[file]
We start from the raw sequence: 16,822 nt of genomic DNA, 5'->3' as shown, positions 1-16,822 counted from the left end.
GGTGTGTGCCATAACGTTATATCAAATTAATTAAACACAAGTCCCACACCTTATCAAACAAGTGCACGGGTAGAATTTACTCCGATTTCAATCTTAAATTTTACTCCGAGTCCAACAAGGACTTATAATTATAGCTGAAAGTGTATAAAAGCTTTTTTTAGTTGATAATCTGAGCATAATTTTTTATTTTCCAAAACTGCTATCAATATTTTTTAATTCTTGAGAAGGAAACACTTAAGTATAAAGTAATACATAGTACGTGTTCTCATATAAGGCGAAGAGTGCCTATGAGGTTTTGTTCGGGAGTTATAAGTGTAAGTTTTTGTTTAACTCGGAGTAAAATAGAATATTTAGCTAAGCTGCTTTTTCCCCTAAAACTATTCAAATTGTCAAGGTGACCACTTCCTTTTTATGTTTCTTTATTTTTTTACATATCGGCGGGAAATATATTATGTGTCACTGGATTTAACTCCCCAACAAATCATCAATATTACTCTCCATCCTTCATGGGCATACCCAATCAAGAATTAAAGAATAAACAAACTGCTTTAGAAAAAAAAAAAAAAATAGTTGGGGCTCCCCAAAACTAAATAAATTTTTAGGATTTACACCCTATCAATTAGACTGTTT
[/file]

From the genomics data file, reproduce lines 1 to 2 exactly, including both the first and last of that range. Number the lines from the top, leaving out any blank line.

We start from the raw sequence: 16,822 nt of genomic DNA, 5'->3' as shown, positions 1-16,822 counted from the left end.
GGTGTGTGCCATAACGTTATATCAAATTAATTAAACACAAGTCCCACACCTTATCAAACAAGTGCACGGGTAGAATTTACTCCGATTTCAATCTTAAATTTTACTCCGAGTCCAACAAGGACTTATAATTATAGCTGAAAGTGTATAAAAGCTTTTTTTAGTTGATAATCTGAGCATAATTTTTTATTTTCCAAAACTGCTATCAATATTTTTTAATTCTTGAGAAGGAAACACTTAAGTATAAAGTAATACATAGTACGTGTTCTCATATAAGGCGAAGAGTGCCTATGAGGTTTTGTTCGGGAGTTATAAGTGTAAGTTTTTGTTTAACTCGGAGTAAAATAGAATATTTAGCTAAGCTGCTTTTTCCCCTAAAACTATTCAAATTGTCAAGGTGACCACTTCCTTTTTATGTTTCTTTATTTTTTTACATATCGGCGGGAAATATATTATGTGTCACTGGATTTAACTCCCCAACAAATCATCAATATTACTCTCCATCCTTCATGGGCATACCCAATCAAGAATTAAAGAATAAACAAACTGCTTTAGAAAAAAAAAAAAAAATAGTTGGGGCTCCCCAAAACTAAATAAATTTTTAGGATTTACACCCTATCAATTAGACTGTTT